Basílica dos Mártires

Basílica dos Mártires, Lisbon: Address, Basílica dos Mártires Reviews: 4/5

Basílica dos Mártires
Points of Interest & Landmarks
Top ways to experience Basílica dos Mártires
The area
Neighbourhood: Chiado & Carmo
The traditionally trendy "Chiado" (literally, "squeak", the nickname of a 16th century poet) offers plenty of cafes, restaurants and bars where you can stop for a cafe or cocktail, after exploring its streets, shops, art galleries, theaters, museums and viewpoints. It's also the home to the statue of the famous statue of portuguese poet Fernando Pessoa, having is usual espresso at "A Brasileira" as he used to. You can also enjoy breathtaking views of Lisbon from the Elevador de Santa Justa or the Carmo Convent, for example. A commercial neighborhood at its core, especially for its Garrett and Carmo streets, Chiado is to this day a mandatory visit in Lisbon.
How to get there
  • Baixa/Chiado • 4 min walk
  • Cais do Sodré • 6 min walk
Popular mentions

75 reviews
Very good

Lenexa, KS473 contributions
Style all its own
Feb 2020
Unique basilica that was rebuilt after the earthquake of 1755. Of note is how the Virgin Mary is highlighted front and center, with the parish started (in 1147) in memory of the Christian soldiers defending the faith. There is also a side alter of the Lady of Fatima with Jacinta and Francisco.
Written 5 March 2020
This review is the subjective opinion of a Tripadvisor member and not of TripAdvisor LLC.

Miami, FL2 092 contributions
Nov 2019
Simply a beautiful Church built-in 1147, check out all the details on their walls. I was shocked by how it was so well preserved and so nice at the same time.

It is amazing how people used to work years ago.

As soon as I walked in I felt so at peace and I loved it.

Written 4 December 2019
This review is the subjective opinion of a Tripadvisor member and not of TripAdvisor LLC.

Neri Infante
Rio de Janeiro, RJ361 contributions
Beautiful church with extraordinary decorated ceiling
May 2019 • Couples
Located in the heart of Chiado, this is the first of the three churches as you climb Rua Garrett. It has a beautiful ceiling and main altar. Well worth a visit.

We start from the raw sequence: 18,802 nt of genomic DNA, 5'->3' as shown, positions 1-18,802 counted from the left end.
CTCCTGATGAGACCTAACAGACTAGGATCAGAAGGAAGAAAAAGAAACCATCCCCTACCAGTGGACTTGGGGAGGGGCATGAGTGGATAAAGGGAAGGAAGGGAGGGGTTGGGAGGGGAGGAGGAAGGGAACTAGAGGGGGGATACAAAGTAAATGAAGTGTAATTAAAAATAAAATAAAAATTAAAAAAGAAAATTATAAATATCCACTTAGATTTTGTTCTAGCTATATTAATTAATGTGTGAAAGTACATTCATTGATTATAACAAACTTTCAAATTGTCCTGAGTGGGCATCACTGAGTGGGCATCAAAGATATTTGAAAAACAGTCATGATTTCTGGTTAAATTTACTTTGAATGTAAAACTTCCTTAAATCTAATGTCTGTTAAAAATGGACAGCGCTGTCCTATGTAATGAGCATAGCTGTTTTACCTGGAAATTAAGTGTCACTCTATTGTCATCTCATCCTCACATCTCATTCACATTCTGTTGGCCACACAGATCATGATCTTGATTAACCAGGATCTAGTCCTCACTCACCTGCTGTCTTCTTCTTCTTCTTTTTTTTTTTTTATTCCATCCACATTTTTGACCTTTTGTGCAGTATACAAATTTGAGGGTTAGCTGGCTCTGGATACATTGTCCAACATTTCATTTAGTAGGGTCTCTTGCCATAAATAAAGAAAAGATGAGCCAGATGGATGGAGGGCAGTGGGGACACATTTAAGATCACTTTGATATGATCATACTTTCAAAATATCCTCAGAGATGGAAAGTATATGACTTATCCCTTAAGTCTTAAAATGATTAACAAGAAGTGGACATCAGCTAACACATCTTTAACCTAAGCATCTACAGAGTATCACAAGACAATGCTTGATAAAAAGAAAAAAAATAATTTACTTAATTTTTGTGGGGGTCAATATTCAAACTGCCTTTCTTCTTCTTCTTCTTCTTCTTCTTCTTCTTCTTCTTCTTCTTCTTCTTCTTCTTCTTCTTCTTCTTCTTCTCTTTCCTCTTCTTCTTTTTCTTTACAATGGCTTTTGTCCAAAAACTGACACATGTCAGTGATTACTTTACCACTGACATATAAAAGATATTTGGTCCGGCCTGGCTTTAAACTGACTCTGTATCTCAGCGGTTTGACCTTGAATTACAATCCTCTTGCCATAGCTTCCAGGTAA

Written 23 May 2019
This review is the subjective opinion of a Tripadvisor member and not of TripAdvisor LLC.

Peter C
Island of Malta, Malta1 837 contributions
Beautiful Basilica
Mar 2019 • Friends
The Basilica of Our Lady of the Martyrs is Catholic church with baroque and neoclassical style architecture. It has a very beautiful interior and painted ceiling. It is named in memory of all soldiers who died defending the Christian faith.
Written 24 March 2019
This review is the subjective opinion of a Tripadvisor member and not of TripAdvisor LLC.

Terence C
Cushing, ME10 contributions
The Start of Camino Portugues Pilgrimage
Nov 2018 • Solo
This is where I started my pilgrimage to Santiago de Compostela on the lesser traveled Portuguese Route. This is from the book I wrote about my spiritual journey called "Portuguese Camino - In Search of the Infinite Moment".

I was at the Basilica of Our Lady of the Martyrs in the trendy Baixa-Chiado
section of Lisbon, attempting to get my first stamp, or “carimbo,” for my pilgrim
credential book. It would be the second time in two years that I would start out on a personal quest to conquer the Camino de Santiago pilgrimage, which ends in northwest Spain at the tomb of Saint James the Apostle. I would be traveling in February and March, when the Camino has a tenth as many pilgrims as it does during the busy summer months. I took my first pilgrimage one year before along the Route Francés, walking due west across the entire breadth of northern Spain. I had started in Basque Country atop the Pyrenees mountains, and it took me forty-eight days to complete the grueling five-hundred miles that the guide book says to complete in thirty-three days. I called my first book Slow Camino.
I had arrived in Lisbon a year later with a decidedly Zen approach to tackling Christianity’s most important pilgrimage. This time I would be traveling due north to Santiago de Compostela along the less-traveled Portuguese route. I had learned to Chi walk, finding that slowing down the pace and walking with correctly balanced alignment would allow me to walk more hours each day. I tried not to aggressively push myself with my extremities; instead I tried to pull my body along from the core. According to Chi-walking proponents, it is not poor muscle strength but poor muscle alignment that makes you tired. The repetition of taking one step after another was my gateway for silent meditation, in the same way that Yogic breathing and the repetition of chanting a mantra will induce a state of meditation. On my first Camino I had learned to experience what I called the “infinite moment,” in which I no longer spent time dwelling on the regrets of the past or dreaming of the promise of the future. I had read Eckhart Tolle’s The Power of Now and found that I had shifted my awareness to being more mindful in the present moment. On this second Camino, I was in better physical shape, I had studied Portuguese language tapes, I had assembled a lighter backpack, and I had become more adept at finding the best places to stay and the best regional food restaurants at which to eat.